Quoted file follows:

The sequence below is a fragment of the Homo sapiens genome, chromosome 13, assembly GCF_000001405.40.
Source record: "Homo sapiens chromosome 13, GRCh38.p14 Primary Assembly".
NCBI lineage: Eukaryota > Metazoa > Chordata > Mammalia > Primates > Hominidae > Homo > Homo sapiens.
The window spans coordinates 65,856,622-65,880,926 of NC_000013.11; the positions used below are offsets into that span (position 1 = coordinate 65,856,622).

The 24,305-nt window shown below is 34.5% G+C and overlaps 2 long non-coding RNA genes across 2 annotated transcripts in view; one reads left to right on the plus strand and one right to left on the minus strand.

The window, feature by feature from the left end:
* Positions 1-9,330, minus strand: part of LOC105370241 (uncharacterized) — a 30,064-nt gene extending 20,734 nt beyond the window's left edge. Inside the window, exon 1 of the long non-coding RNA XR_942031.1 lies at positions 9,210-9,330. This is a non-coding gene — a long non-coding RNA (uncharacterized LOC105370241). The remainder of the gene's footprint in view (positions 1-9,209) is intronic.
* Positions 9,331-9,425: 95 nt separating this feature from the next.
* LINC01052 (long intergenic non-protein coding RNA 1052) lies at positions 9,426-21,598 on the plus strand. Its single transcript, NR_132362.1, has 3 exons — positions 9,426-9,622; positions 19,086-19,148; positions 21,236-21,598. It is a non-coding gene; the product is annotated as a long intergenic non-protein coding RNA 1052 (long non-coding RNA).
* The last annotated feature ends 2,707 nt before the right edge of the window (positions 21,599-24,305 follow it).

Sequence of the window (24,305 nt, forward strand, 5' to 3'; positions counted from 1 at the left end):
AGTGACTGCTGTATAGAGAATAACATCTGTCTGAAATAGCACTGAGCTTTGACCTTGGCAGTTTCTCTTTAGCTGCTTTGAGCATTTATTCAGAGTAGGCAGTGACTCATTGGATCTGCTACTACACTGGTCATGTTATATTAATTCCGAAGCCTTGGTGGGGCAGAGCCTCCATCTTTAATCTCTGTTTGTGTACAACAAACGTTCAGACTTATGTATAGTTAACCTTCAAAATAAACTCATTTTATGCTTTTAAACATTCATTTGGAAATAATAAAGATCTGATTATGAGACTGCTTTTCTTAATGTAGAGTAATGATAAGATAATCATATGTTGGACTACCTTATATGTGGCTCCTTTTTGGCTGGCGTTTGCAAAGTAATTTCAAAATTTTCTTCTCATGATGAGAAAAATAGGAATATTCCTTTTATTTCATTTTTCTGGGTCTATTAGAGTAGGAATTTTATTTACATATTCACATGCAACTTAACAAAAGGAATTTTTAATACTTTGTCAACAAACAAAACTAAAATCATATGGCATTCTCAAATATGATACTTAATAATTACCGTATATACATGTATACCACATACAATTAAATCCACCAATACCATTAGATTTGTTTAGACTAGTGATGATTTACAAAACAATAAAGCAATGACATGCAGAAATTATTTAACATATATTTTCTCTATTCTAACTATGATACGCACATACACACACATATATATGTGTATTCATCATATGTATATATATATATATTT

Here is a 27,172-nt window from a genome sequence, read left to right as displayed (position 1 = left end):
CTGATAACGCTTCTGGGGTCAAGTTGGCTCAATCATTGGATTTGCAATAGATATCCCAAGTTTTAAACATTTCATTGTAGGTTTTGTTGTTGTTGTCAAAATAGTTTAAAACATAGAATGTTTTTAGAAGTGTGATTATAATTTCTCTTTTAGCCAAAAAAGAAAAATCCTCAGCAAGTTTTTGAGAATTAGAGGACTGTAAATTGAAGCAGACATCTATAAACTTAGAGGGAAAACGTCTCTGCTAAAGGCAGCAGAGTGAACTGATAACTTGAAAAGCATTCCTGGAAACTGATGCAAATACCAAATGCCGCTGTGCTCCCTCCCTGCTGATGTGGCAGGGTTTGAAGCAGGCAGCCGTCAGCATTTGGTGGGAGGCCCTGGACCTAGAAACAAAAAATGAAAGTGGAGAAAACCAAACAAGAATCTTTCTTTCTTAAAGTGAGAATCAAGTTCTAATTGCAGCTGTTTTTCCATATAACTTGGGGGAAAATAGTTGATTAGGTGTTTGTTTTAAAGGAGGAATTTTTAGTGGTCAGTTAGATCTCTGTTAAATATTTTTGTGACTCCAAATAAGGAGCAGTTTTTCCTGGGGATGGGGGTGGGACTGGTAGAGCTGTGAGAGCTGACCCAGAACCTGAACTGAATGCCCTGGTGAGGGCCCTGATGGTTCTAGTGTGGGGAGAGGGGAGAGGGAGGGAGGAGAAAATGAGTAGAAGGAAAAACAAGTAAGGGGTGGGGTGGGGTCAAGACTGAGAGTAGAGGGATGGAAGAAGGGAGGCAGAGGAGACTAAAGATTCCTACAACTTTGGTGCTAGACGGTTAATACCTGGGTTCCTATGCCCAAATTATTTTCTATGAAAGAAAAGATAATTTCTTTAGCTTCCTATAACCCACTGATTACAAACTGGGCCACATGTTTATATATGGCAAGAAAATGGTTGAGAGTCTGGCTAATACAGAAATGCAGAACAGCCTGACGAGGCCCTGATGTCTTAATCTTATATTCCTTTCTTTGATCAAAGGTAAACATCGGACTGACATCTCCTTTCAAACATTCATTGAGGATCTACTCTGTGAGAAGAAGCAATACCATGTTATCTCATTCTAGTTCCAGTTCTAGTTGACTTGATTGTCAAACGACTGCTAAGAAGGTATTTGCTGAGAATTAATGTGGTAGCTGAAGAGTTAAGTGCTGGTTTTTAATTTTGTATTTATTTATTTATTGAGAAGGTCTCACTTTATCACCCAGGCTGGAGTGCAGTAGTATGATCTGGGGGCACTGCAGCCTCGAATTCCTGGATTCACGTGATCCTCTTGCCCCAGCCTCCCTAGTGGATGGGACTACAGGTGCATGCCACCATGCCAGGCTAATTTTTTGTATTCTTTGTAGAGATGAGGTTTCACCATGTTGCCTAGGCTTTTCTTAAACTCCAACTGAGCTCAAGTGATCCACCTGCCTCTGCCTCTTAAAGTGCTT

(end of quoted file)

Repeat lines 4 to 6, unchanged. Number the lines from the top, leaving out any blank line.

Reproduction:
The window spans coordinates 65,856,622-65,880,926 of NC_000013.11; the positions used below are offsets into that span (position 1 = coordinate 65,856,622).

The 24,305-nt window shown below is 34.5% G+C and overlaps 2 long non-coding RNA genes across 2 annotated transcripts in view; one reads left to right on the plus strand and one right to left on the minus strand.

The window, feature by feature from the left end: